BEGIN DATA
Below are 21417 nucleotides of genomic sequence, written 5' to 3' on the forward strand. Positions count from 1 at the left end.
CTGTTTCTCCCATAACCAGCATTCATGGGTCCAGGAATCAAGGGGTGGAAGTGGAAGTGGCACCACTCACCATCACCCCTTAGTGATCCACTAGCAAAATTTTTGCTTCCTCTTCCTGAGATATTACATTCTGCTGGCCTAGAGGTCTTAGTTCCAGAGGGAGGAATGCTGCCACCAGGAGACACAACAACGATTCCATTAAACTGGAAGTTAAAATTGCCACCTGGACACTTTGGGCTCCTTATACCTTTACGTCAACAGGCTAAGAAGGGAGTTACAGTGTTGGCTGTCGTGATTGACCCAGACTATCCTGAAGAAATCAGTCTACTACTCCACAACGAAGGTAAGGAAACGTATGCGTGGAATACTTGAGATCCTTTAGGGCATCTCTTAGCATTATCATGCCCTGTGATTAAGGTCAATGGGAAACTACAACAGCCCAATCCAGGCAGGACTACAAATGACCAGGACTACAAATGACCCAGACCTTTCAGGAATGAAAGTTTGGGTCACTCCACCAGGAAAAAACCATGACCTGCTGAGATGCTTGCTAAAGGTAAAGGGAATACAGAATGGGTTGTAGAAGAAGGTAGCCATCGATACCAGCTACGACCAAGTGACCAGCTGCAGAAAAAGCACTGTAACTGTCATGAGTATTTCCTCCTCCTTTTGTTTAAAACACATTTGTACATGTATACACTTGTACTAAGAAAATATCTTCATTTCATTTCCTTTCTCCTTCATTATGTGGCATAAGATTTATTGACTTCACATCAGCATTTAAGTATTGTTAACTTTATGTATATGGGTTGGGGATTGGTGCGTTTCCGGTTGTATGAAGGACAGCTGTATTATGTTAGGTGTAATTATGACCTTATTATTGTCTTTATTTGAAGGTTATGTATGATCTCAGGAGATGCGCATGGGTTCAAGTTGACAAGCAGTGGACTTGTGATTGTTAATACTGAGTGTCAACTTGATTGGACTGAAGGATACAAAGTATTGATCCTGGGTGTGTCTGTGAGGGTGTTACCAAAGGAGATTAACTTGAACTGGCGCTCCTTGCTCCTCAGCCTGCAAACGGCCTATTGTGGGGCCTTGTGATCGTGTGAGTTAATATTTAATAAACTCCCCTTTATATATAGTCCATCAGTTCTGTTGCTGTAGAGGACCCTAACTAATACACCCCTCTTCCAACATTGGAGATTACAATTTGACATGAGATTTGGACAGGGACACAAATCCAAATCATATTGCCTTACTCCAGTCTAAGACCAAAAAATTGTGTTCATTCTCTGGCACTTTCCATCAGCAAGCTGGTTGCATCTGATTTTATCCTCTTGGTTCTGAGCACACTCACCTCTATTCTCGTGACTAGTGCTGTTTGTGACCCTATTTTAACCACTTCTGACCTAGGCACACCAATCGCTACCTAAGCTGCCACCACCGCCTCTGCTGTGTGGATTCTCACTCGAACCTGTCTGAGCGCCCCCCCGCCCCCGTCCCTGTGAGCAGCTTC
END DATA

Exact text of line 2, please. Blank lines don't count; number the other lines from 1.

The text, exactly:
CTGTTTCTCCCATAACCAGCATTCATGGGTCCAGGAATCAAGGGGTGGAAGTGGAAGTGGCACCACTCACCATCACCCCTTAGTGATCCACTAGCAAAATTTTTGCTTCCTCTTCCTGAGATATTACATTCTGCTGGCCTAGAGGTCTTAGTTCCAGAGGGAGGAATGCTGCCACCAGGAGACACAACAACGATTCCATTAAACTGGAAGTTAAAATTGCCACCTGGACACTTTGGGCTCCTTATACCTTTACGTCAACAGGCTAAGAAGGGAGTTACAGTGTTGGCTGTCGTGATTGACCCAGACTATCCTGAAGAAATCAGTCTACTACTCCACAACGAAGGTAAGGAAACGTATGCGTGGAATACTTGAGATCCTTTAGGGCATCTCTTAGCATTATCATGCCCTGTGATTAAGGTCAATGGGAAACTACAACAGCCCAATCCAGGCAGGACTACAAATGACCAGGACTACAAATGACCCAGACCTTTCAGGAATGAAAGTTTGGGTCACTCCACCAGGAAAAAACCATGACCTGCTGAGATGCTTGCTAAAGGTAAAGGGAATACAGAATGGGTTGTAGAAGAAGGTAGCCATCGATACCAGCTACGACCAAGTGACCAGCTGCAGAAAAAGCACTGTAACTGTCATGAGTATTTCCTCCTCCTTTTGTTTAAAACACATTTGTACATGTATACACTTGTACTAAGAAAATATCTTCATTTCATTTCCTTTCTCCTTCATTATGTGGCATAAGATTTATTGACTTCACATCAGCATTTAAGTATTGTTAACTTTATGTATATGGGTTGGGGATTGGTGCGTTTCCGGTTGTATGAAGGACAGCTGTATTATGTTAGGTGTAATTATGACCTTATTATTGTCTTTATTTGAAGGTTATGTATGATCTCAGGAGATGCGCATGGGTTCAAGTTGACAAGCAGTGGACTTGTGATTGTTAATACTGAGTGTCAACTTGATTGGACTGAAGGATACAAAGTATTGATCCTGGGTGTGTCTGTGAGGGTGTTACCAAAGGAGATTAACTTGAACTGGCGCTCCTTGCTCCTCAGCCTGCAAACGGCCTATTGTGGGGCCTTGTGATCGTGTGAGTTAATATTTAATAAACTCCCCTTTATATATAGTCCATCAGTTCTGTTGCTGTAGAGGACCCTAACTAATACACCCCTCTTCCAACATTGGAGATTACAATTTGACATGAGATTTGGACAGGGACACAAATCCAAATCATATTGCCTTACTCCAGTCTAAGACCAAAAAATTGTGTTCATTCTCTGGCACTTTCCATCAGCAAGCTGGTTGCATCTGATTTTATCCTCTTGGTTCTGAGCACACTCACCTCTATTCTCGTGACTAGTGCTGTTTGTGACCCTATTTTAACCACTTCTGACCTAGGCACACCAATCGCTACCTAAGCTGCCACCACCGCCTCTGCTGTGTGGATTCTCACTCGAACCTGTCTGAGCGCCCCCCCGCCCCCGTCCCTGTGAGCAGCTTC